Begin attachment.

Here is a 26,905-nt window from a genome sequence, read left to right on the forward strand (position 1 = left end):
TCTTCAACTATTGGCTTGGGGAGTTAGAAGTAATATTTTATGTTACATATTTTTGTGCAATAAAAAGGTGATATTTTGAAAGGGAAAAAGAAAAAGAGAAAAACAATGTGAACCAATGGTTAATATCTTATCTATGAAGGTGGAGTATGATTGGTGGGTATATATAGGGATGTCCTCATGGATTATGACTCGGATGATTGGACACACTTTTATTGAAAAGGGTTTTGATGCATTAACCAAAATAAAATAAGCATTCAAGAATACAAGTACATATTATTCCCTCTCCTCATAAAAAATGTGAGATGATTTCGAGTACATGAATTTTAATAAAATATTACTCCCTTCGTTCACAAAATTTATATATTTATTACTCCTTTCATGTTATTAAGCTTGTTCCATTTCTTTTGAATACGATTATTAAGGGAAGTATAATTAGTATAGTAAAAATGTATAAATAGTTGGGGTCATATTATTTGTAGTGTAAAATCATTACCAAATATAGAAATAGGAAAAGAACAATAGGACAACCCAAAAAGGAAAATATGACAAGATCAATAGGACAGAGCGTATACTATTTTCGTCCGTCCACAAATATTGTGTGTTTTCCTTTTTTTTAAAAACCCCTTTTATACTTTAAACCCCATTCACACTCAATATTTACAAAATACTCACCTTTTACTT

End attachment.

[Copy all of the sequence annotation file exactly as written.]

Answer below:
Here is a 26,905-nt window from a genome sequence, read left to right on the forward strand (position 1 = left end):
TCTTCAACTATTGGCTTGGGGAGTTAGAAGTAATATTTTATGTTACATATTTTTGTGCAATAAAAAGGTGATATTTTGAAAGGGAAAAAGAAAAAGAGAAAAACAATGTGAACCAATGGTTAATATCTTATCTATGAAGGTGGAGTATGATTGGTGGGTATATATAGGGATGTCCTCATGGATTATGACTCGGATGATTGGACACACTTTTATTGAAAAGGGTTTTGATGCATTAACCAAAATAAAATAAGCATTCAAGAATACAAGTACATATTATTCCCTCTCCTCATAAAAAATGTGAGATGATTTCGAGTACATGAATTTTAATAAAATATTACTCCCTTCGTTCACAAAATTTATATATTTATTACTCCTTTCATGTTATTAAGCTTGTTCCATTTCTTTTGAATACGATTATTAAGGGAAGTATAATTAGTATAGTAAAAATGTATAAATAGTTGGGGTCATATTATTTGTAGTGTAAAATCATTACCAAATATAGAAATAGGAAAAGAACAATAGGACAACCCAAAAAGGAAAATATGACAAGATCAATAGGACAGAGCGTATACTATTTTCGTCCGTCCACAAATATTGTGTGTTTTCCTTTTTTTTAAAAACCCCTTTTATACTTTAAACCCCATTCACACTCAATATTTACAAAATACTCACCTTTTACTT